Each orthopedics unit will feature a large, open nurse station as well as an enclosed staff work area. A combination of nursing alcoves between each patient room, and the use of workstations on wheels, will allow for charting to be completed either in the patient room while providing bedside care, or outside of the patient room, granting the patient privacy. Staff will be able to get patients up and walking as quickly as possible in the corridor that overlooks the garden below. This passageway will provide architectural features that offer visual clues for interim goals that aid in a patient’s rehabilitation.

Platform of care: Adult Behavioral

Rounding out the horizontal platforms of care, the fifth floor will house the hospital’s adult behavioral program. The renovation and refurbishment of this existing unit will include a larger group activity space that promotes better patient interaction, a dayroom that can be easily supervised from the nurse station and a sally port design for secure intake into the unit.

“One significant improvement from the existing program were the anti-ligature measures we included in the design, which will help prevent patients from injuring themselves or others,” says Berry. “The hospital wanted to create a safer environment for both staff and patients, and bringing their program up to date with these design components, as well as codes and proper security, will help achieve that objective.”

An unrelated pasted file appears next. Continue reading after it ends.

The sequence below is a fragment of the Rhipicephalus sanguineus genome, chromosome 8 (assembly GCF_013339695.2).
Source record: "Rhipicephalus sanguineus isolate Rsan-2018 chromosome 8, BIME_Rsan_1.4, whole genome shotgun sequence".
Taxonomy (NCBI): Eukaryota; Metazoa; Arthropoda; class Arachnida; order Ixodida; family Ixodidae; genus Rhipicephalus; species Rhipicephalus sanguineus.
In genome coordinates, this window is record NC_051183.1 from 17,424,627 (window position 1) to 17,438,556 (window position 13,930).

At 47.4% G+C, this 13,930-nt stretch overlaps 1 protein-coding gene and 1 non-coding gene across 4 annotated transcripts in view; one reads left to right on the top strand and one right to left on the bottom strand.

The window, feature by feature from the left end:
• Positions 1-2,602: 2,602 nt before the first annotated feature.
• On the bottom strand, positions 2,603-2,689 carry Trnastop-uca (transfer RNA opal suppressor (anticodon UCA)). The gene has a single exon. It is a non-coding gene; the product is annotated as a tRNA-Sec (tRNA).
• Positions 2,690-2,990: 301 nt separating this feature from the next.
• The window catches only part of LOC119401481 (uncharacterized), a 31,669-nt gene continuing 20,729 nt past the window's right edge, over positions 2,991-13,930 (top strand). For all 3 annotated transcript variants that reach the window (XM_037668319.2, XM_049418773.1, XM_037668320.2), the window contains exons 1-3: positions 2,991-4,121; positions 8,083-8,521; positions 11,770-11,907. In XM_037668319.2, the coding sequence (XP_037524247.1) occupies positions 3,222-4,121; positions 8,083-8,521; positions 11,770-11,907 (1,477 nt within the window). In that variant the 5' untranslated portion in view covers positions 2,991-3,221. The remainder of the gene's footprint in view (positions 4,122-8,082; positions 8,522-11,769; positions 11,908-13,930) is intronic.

A New Main Entrance

Creating a renewed image for the hospital, the patient tower will feature a new main entrance on the first floor that will face east toward the community’s approach to the campus. A new, open lobby will greet patients and visitors with easy access to public spaces that include reception, a gift shop, a retail pharmacy, pre-admit testing, admitting/registration and a 300-seat auditorium. The first floor lobby will also provide views into a new courtyard garden space and serve as the public connection to the hospital’s emergency and imaging departments as well as various patient-bed floors.

“The hospital is located close to the water, and the current main entrance faces the Gulf,” says Berry. “Unfortunately, people don’t arrive by boat, so they’re presently entering via the back of the hospital. The new main entry portal will actually face the community that the hospital is serving versus having its back to them, and there’s a genuine serendipity to that. So you’ll be able to see the entrance as you’re pulling onto campus, and after you arrive, you’ll simply come in the front door, be greeted, and then easily find your way.”

Solving Complex Issues

Morton Plant’s goal to have new consolidated platforms of care conveniently located next to its existing services required the new addition be placed in the center of an ever-growing campus. Because of this, the overall project involved early construction packages and phasing that relocated mothers and babies to a temporary location away from construction noise; created new space for various groups that occupied buildings slated for demolition; rerouted major existing utilities away from the new tower; and generated new emergency backup power for the entire hospital. The design team carefully planned these early packages concurrently with the design of the patient tower.